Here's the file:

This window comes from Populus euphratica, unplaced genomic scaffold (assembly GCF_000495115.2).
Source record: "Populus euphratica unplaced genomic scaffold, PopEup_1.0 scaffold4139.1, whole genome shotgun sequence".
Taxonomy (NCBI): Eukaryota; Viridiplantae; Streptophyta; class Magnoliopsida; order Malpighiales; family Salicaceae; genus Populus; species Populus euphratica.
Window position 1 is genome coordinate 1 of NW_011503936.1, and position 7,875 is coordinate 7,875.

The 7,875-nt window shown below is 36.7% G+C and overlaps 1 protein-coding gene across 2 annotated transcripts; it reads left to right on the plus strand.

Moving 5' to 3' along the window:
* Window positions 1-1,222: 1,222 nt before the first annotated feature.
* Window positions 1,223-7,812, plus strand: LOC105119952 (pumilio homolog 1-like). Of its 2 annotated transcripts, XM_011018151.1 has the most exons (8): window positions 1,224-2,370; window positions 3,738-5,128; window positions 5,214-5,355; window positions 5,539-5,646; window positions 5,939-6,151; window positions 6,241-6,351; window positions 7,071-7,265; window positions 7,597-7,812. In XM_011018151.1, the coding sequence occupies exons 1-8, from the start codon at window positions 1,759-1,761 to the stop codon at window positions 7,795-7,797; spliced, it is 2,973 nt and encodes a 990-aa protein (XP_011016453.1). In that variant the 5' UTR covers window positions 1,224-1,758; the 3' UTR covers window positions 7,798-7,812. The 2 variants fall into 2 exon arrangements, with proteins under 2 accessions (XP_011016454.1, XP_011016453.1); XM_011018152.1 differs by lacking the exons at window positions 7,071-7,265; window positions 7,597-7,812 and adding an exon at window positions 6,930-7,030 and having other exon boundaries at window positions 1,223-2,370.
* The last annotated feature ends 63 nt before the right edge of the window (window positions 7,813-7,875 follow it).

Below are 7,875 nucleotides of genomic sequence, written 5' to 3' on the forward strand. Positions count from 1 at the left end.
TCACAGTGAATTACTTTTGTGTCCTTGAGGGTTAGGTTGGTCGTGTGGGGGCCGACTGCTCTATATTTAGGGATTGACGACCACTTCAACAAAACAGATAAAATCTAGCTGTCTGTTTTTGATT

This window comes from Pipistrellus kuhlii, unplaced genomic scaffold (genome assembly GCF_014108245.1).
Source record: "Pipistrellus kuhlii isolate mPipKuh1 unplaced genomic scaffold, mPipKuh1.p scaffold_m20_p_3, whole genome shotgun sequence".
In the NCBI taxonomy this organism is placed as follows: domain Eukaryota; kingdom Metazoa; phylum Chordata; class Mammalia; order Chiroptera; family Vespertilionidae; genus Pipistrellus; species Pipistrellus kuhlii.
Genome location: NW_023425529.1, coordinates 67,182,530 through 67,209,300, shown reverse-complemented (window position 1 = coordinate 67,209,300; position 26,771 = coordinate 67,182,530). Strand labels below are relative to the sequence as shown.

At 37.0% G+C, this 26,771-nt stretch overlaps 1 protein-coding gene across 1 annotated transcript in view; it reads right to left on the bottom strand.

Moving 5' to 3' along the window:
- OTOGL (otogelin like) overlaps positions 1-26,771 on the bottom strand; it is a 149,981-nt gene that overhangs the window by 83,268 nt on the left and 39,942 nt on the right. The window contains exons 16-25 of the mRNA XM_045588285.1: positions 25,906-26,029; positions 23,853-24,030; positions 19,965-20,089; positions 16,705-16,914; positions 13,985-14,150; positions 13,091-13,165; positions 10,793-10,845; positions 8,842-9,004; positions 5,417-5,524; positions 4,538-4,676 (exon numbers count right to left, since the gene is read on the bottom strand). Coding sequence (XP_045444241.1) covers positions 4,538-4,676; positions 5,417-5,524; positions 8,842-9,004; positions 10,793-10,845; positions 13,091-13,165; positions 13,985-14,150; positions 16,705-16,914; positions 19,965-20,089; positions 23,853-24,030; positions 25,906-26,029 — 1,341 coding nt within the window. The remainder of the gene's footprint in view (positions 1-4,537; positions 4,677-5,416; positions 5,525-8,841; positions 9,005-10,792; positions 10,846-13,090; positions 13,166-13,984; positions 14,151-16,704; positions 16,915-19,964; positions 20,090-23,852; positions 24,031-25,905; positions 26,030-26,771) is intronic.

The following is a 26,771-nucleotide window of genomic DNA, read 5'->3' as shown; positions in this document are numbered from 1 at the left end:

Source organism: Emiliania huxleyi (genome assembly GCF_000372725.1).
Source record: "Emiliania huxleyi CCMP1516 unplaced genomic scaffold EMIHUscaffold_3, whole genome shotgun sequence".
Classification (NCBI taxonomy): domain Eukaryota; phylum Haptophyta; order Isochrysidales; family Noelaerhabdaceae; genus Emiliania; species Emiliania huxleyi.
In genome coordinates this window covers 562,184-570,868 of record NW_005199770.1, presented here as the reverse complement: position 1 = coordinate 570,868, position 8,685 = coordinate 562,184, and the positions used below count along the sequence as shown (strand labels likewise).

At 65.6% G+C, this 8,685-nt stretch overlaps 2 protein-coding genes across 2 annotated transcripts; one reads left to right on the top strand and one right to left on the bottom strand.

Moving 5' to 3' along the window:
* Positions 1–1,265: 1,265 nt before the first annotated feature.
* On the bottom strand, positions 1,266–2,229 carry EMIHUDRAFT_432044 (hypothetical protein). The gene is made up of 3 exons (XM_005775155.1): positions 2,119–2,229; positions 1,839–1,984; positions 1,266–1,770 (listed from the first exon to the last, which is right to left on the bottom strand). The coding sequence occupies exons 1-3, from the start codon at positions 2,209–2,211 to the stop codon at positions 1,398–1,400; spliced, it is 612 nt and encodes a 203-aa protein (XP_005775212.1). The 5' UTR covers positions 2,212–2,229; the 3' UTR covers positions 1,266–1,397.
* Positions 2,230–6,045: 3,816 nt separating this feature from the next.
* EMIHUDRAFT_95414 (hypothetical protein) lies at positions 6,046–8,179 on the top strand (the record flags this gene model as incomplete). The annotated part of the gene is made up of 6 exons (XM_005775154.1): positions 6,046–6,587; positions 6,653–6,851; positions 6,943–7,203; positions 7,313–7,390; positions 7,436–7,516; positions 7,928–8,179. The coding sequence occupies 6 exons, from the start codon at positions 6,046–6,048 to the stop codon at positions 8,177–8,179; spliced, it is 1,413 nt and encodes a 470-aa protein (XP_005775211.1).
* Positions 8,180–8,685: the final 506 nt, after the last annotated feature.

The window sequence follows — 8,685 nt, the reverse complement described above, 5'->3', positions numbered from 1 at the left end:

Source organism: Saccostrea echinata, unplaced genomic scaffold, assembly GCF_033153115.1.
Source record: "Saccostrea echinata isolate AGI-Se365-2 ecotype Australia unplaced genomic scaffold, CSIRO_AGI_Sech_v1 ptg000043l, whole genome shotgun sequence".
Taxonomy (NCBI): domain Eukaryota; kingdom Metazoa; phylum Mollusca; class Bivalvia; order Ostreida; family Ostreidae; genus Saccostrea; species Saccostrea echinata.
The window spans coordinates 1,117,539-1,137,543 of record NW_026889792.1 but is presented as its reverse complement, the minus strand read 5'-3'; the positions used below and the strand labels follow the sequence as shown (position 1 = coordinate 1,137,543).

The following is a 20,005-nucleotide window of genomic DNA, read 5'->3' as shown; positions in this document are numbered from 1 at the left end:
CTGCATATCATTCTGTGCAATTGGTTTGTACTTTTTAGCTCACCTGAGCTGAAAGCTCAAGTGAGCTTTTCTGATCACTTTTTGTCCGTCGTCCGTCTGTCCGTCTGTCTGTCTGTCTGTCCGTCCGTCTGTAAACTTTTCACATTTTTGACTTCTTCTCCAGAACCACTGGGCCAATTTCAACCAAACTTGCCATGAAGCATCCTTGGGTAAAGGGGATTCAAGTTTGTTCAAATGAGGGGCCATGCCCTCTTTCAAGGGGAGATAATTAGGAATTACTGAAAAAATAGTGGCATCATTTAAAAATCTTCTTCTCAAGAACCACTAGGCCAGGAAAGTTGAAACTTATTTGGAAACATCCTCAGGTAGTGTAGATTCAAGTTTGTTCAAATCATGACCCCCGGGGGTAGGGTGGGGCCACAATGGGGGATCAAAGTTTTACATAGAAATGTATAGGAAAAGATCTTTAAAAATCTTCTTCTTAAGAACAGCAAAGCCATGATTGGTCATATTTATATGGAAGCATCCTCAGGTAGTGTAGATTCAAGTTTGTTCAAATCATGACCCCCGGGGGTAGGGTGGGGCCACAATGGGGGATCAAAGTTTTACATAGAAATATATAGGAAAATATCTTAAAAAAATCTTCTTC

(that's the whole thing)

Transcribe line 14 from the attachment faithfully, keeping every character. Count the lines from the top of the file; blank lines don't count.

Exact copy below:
In the NCBI taxonomy this organism is placed as follows: domain Eukaryota; kingdom Metazoa; phylum Chordata; class Mammalia; order Chiroptera; family Vespertilionidae; genus Pipistrellus; species Pipistrellus kuhlii.